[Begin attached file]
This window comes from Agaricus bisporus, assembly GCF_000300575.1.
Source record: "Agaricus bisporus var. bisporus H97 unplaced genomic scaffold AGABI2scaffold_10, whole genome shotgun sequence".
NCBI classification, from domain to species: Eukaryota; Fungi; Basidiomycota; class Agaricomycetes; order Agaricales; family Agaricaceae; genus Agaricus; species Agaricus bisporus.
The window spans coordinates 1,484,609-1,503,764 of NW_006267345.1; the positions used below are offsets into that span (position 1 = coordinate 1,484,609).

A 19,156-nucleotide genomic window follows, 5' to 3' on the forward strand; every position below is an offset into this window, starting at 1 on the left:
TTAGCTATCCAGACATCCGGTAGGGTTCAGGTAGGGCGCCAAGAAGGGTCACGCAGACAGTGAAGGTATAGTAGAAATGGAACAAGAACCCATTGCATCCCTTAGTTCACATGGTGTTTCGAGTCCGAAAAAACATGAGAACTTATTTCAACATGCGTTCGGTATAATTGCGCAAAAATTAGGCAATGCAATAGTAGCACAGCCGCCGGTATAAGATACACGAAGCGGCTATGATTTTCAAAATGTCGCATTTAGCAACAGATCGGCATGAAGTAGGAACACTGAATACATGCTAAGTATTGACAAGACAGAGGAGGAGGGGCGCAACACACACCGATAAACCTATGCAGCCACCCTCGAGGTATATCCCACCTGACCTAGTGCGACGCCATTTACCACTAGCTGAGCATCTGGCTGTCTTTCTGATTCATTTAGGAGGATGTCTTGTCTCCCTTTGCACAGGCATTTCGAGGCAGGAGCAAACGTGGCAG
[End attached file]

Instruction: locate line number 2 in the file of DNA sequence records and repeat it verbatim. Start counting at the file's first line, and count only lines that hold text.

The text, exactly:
Source record: "Agaricus bisporus var. bisporus H97 unplaced genomic scaffold AGABI2scaffold_10, whole genome shotgun sequence".